Date of Submission


Document Type



Doctor of Education




faculty advisor, teacher educator, mentorship, induction procedures, sessional contracts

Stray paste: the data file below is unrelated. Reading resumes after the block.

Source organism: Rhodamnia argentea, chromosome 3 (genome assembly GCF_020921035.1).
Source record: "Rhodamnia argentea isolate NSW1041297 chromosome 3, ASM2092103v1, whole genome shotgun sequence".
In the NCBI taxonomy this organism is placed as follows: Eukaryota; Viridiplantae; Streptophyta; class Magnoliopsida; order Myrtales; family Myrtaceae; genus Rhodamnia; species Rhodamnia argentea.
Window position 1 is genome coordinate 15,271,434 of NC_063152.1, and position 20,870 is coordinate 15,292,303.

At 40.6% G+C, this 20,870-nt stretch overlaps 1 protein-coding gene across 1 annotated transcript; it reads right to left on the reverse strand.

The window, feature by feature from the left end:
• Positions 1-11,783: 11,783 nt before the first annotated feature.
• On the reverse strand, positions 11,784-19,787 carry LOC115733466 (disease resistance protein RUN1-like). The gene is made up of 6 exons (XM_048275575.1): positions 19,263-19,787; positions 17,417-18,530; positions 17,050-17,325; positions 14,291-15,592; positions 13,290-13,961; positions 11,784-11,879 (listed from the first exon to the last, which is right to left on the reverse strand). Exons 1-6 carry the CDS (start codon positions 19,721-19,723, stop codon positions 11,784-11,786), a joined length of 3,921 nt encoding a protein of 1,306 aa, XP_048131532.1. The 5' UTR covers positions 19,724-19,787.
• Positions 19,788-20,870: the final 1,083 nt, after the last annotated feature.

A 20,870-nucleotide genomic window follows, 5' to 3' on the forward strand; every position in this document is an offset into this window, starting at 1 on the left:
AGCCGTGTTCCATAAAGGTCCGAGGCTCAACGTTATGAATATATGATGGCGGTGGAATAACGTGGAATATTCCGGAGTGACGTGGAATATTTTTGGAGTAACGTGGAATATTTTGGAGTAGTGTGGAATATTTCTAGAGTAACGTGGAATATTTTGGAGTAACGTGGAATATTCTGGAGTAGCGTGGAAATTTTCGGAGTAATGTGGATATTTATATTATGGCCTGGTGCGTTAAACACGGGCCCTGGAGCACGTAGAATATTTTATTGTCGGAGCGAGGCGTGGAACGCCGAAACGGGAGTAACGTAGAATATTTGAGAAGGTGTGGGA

The faculty advisor role in Bachelor of Education programs in Ontario is complex and requires a sophisticated range of knowledge and skills. Faculty advisors support teacher candidates during practicum placements, teach weekly courses, communicate with associate teachers, and provide the important link between the university setting and classroom teaching. Despite their crucial role in the development of our future teachers, faculty advisors must contend with challenging issues within higher education organizations, including precarious employment, limited access to resources and professional development, and marginalized status in the university community. Issues of identity are raised in the context of inexperienced teacher educators who must develop new skills to teach adults, often following highly successful careers as school leaders. The Organizational Improvement Plan will explore the specific context of the faculty advisor at North Clarence University and will address the problem of practice, which is that too few faculty advisors are able to provide the consistent, equitable and knowledgeable support that is required by teacher candidates to make effective connections between their academic course work and classroom practice. Lewin’s Three-Step Model (Burnes, 2004) is paired with elements of Lewis’ (2019) Stakeholder Communication Model to frame the change process. Four potential strategies are identified to address the problem of practice: the development of a mentorship program, the implementation of professional learning communities, the introduction of celebration and recognition events, and enhanced induction procedures. The Organizational Improvement Plan includes both transformative and shared leadership approaches, with a focus on social justice, equity and democratic principles.